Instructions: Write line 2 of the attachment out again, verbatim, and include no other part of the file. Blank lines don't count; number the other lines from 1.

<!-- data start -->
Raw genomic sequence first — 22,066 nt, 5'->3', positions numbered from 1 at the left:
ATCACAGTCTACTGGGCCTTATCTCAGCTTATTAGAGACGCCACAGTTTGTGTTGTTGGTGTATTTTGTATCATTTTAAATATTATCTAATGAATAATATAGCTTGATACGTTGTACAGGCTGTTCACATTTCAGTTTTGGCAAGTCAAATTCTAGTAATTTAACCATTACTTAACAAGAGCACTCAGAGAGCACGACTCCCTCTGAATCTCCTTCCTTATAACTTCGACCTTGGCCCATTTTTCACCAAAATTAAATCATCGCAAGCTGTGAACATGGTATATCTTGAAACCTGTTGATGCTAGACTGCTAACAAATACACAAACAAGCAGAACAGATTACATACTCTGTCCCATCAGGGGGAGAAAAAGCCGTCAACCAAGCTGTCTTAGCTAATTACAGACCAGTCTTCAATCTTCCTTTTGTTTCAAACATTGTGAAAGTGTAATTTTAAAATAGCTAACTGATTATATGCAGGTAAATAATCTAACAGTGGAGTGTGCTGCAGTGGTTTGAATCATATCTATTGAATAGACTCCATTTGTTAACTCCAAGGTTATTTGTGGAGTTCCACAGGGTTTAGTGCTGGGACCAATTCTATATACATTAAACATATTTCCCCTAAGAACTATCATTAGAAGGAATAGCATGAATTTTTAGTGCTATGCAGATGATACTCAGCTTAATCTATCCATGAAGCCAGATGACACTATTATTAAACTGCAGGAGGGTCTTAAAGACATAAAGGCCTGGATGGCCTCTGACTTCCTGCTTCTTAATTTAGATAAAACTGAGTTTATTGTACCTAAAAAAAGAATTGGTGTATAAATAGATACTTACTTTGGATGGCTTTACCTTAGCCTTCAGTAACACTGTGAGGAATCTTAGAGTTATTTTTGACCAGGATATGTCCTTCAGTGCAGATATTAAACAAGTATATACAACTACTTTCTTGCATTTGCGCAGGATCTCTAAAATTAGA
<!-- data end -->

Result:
ATCACAGTCTACTGGGCCTTATCTCAGCTTATTAGAGACGCCACAGTTTGTGTTGTTGGTGTATTTTGTATCATTTTAAATATTATCTAATGAATAATATAGCTTGATACGTTGTACAGGCTGTTCACATTTCAGTTTTGGCAAGTCAAATTCTAGTAATTTAACCATTACTTAACAAGAGCACTCAGAGAGCACGACTCCCTCTGAATCTCCTTCCTTATAACTTCGACCTTGGCCCATTTTTCACCAAAATTAAATCATCGCAAGCTGTGAACATGGTATATCTTGAAACCTGTTGATGCTAGACTGCTAACAAATACACAAACAAGCAGAACAGATTACATACTCTGTCCCATCAGGGGGAGAAAAAGCCGTCAACCAAGCTGTCTTAGCTAATTACAGACCAGTCTTCAATCTTCCTTTTGTTTCAAACATTGTGAAAGTGTAATTTTAAAATAGCTAACTGATTATATGCAGGTAAATAATCTAACAGTGGAGTGTGCTGCAGTGGTTTGAATCATATCTATTGAATAGACTCCATTTGTTAACTCCAAGGTTATTTGTGGAGTTCCACAGGGTTTAGTGCTGGGACCAATTCTATATACATTAAACATATTTCCCCTAAGAACTATCATTAGAAGGAATAGCATGAATTTTTAGTGCTATGCAGATGATACTCAGCTTAATCTATCCATGAAGCCAGATGACACTATTATTAAACTGCAGGAGGGTCTTAAAGACATAAAGGCCTGGATGGCCTCTGACTTCCTGCTTCTTAATTTAGATAAAACTGAGTTTATTGTACCTAAAAAAAGAATTGGTGTATAAATAGATACTTACTTTGGATGGCTTTACCTTAGCCTTCAGTAACACTGTGAGGAATCTTAGAGTTATTTTTGACCAGGATATGTCCTTCAGTGCAGATATTAAACAAGTATATACAACTACTTTCTTGCATTTGCGCAGGATCTCTAAAATTAGA